But friends, do not ask this of me. “What about beer and wine?” For now this DOES NOT include these! Really! You would be asking too much, and anyway, one thing at a time!! Brewing and vinting are at the top of my list bucket list, though. And there are a few breweries and wineries not too far from me who make beers and wines that are very palatable. I need to switch to them exclusively!

I should work on my little backyard rabbitry, too. I have 6 of them just about ready for harvest.

A nice thing about living in these days is that there is already much history behind us, and there are things we can learn from it, and from many sources. Water was given to us originally to slake our thirst, and there are all sorts of native plants that can be used as substitutes for tea and coffee. And beer and wine!! Just looking through a couple of field guides reveals this information to us, not to mention the internet.

THIS is what I am going to work on first. Local beverages. It won’t be simple, but if I keep in mind the consequences for the generations to come, I should be pleased to know that I am helping Earth recover.

What about you?

Peace! – Slainte! – Tight lines! – Happy hunting! – And stray from the well-worn path now and then!


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You can click this to enlarge it. Hope the writing is legible enough.

I made a small exploration in the Countryside Round this past Sunday afternoon, which served two purposes really. One, to provide inexpensive yet thoroughly engaging entertainment (that being the feeling you get when you discover new-to-you things), and the second, to provide in the future another chance at some more involved recreation. That future recreation being a day or two spent outdoors during the coming Hunting Moon (September), when squirrels will be legally hunt-able, the crawdads will be large enough to fill a nice portion of my plate after being boiled and dipped in melted butter, and if I time it right, maybe a shot at a duck or two during the early season for them.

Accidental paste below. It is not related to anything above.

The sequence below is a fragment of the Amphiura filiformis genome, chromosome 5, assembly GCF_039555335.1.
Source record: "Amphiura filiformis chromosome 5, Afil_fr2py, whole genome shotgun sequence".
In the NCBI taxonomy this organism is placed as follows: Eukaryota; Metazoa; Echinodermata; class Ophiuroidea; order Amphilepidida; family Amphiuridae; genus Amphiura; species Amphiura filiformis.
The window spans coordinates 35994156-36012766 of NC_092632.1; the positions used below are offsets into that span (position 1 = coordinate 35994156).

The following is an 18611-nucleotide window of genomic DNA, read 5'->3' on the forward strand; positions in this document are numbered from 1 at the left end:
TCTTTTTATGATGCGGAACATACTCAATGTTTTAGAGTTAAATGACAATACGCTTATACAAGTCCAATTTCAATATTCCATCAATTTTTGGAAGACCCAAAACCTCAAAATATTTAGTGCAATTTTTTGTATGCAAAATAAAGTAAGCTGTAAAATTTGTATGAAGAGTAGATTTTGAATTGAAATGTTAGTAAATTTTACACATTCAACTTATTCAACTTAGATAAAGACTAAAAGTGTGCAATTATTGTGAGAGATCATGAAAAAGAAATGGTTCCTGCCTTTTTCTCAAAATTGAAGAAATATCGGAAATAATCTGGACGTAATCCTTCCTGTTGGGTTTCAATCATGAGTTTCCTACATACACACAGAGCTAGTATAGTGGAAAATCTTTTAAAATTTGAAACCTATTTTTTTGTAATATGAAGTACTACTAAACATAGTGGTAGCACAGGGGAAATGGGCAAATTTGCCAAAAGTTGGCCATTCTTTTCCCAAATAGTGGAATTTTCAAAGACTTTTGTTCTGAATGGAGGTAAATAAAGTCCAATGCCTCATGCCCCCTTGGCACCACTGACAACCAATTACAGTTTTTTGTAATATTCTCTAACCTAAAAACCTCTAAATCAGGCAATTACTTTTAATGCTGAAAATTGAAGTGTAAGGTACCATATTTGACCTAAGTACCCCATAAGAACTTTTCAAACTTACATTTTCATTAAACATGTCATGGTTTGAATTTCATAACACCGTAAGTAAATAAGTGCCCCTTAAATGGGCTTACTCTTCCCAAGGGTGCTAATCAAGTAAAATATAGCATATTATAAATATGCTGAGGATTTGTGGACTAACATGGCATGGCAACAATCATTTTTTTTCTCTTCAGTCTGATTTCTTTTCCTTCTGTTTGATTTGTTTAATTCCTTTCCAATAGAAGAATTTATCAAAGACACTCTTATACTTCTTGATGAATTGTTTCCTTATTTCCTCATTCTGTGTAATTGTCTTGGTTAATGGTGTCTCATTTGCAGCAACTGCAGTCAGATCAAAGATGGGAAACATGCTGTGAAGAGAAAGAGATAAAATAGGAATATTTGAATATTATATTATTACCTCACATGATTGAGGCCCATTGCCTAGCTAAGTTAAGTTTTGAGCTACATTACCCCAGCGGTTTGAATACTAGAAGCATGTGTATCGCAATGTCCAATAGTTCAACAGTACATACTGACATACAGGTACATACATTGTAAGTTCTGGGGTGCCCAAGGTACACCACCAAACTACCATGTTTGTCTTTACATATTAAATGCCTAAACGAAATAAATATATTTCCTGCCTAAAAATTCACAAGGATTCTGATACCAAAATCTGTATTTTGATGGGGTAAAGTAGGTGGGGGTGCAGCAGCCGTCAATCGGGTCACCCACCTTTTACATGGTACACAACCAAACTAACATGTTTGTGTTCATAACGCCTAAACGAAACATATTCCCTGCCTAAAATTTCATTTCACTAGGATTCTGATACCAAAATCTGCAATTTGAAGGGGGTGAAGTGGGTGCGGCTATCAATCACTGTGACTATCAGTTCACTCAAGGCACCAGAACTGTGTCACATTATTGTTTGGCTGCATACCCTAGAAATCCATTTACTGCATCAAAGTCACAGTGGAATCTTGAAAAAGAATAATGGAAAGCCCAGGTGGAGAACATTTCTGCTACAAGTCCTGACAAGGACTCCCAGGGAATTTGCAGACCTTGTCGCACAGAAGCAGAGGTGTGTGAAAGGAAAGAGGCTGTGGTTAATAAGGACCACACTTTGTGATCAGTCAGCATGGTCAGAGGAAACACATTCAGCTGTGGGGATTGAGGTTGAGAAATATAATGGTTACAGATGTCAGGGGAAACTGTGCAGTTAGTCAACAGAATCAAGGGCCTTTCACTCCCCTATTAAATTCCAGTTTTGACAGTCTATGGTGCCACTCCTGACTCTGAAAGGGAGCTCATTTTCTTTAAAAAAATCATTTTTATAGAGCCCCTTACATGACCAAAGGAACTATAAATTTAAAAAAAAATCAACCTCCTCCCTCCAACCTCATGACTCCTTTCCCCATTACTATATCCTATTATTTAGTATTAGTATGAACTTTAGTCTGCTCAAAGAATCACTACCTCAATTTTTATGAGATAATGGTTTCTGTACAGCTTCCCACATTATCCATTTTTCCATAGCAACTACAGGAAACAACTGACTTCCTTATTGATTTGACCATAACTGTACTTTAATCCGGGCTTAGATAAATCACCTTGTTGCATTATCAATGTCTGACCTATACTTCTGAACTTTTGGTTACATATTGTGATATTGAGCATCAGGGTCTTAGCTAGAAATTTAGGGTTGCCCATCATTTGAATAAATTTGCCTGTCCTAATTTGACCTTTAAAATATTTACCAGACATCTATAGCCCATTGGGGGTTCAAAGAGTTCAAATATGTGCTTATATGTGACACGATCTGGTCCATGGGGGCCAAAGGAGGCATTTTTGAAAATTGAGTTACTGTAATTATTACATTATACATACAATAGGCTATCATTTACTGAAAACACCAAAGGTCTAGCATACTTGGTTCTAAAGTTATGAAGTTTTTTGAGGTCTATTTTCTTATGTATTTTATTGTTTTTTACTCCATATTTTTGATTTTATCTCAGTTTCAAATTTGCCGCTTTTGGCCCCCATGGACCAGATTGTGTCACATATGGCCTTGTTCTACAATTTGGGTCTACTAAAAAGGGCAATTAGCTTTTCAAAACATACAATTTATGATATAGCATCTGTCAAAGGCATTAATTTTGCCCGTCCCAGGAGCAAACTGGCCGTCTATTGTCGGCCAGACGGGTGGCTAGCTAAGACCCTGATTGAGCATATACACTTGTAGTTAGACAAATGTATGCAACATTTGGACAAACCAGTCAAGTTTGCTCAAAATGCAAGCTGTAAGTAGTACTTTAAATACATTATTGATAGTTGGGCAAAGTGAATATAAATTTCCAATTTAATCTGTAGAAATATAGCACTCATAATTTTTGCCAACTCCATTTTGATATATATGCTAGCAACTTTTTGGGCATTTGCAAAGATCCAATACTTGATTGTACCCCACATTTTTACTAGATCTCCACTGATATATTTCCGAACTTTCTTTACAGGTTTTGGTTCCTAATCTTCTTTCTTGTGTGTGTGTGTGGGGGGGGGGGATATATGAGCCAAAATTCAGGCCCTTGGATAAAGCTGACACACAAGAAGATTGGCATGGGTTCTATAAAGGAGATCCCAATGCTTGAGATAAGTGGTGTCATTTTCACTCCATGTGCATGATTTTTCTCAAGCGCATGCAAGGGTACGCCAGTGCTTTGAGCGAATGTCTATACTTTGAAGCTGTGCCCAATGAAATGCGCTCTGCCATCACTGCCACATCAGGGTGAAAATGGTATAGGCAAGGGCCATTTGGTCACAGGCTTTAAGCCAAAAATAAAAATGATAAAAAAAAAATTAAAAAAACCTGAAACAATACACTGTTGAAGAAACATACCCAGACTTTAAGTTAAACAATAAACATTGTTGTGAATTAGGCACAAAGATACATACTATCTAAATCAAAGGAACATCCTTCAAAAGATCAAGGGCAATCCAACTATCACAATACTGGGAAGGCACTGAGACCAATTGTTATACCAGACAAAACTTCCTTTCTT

Home to many things. Hopefully a home for me for a couple of days this coming Hunting Moon.

I may have found a spot that can do all that, if given some patience. It is at an intersection of three environmental features. An old trail that is no longer maintained dead-ends at a point where a river meets the side of a hill. Where the river and the hill meet is a fairly nice hole that may hold a smallmouth bass or two in the fall. Just upstream the water is smoother and seems slower, where a wood duck may try to take refuge. At the spot marked “1” on the map are two shallow riffles and rock bars whose rocks hold crayfish, and the river can be crossed here fairly easy late in the year, I’m sure. And northeast up the hill, a maple and hackberry tree dominated hillside. But a look up into the canopy revealed oak and walnut branches, which led me to the trees and some mast laying on the forest floor. This area looked good enough even if I had not seen two fox squirrels hopping up the hill away from me! I hope they multiplied well this spring. If anything, the scenery is going to be fantastic!

Here are more photos I took during this short outing. I hope you enjoy them.

Horsemint (Bee Balm)

The riffles.

Under the hillside canopy.

The overgrown trail, with Queen Anne's Lace, Yarrow, Pale Coneflower, and Bee Balm.

Pale Coneflower

Hummingbird. I almost got a photo of it as it was sipping nectar, but a gnat flew under my glasses and then under an eyelid! Damn!

Strange name for this butterfly. This species is called Question Mark.

So until the next time I have an explore in the Countryside Round – Slainte! – Tight lines! – Bring a towel and extra socks! – And I hope your scouting pays off this fall.

Peace – Casey

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Shedding Skin. Pace.

Rainbow Trout

Yep. I may be hopeless. It hasn’t been a week and already I want to jump back into the writing game and then, worst of all, I want to share it. This isn’t such a bad thing, I suppose, but I WILL NOT get caught up in the pace I was trying to run when I was Wandering Owl. The guy who was trying to accomplish things that are far beyond his reach. Back to being me – Casey. The simpleton who has no desire to sell himself to the masses and needs to spend more time walking paths, discovering mushrooms, watching kit beavers and muskrats swim down slow moving streams, stand in awe of the patterns a flock of ducks create while flying, and spending time behind his fishing pole. That is quite enough without writing about it, but those things are art and go hand-in-hand, do they not?

Barn Swallow chicks

I do quite a bit of observing nature, and I wonder if I had been caught up in it’s frantic pace just through that observation. In the countryside around me, spring and early summer are unbelievably hectic, and all with a real purpose compared to what we modern humans consider “real” purpose. The nesting, birthing, and growing happens so fast it seems a miracle. And all the mowing and weeding doesn’t help, not to mention one of modern man’s “real” purposes – work – has been insane. The order calendar is full and getting fuller by the day. Something I’ll have to cope with if I wish to enjoy those times spent with a plate of goat cheese and crackers, or a tin of smoked clams and crackers, along with a cold mug of ale, English preferably.

So the skin is shed – which to the observant has been awhile in coming, eh? –¬† and a new set of rules – which are really tied to an ancient set of rules – have taken effect. I am sure I’ll flesh those out for you, but not just yet. Pace, you see. That’s how I have to walk now.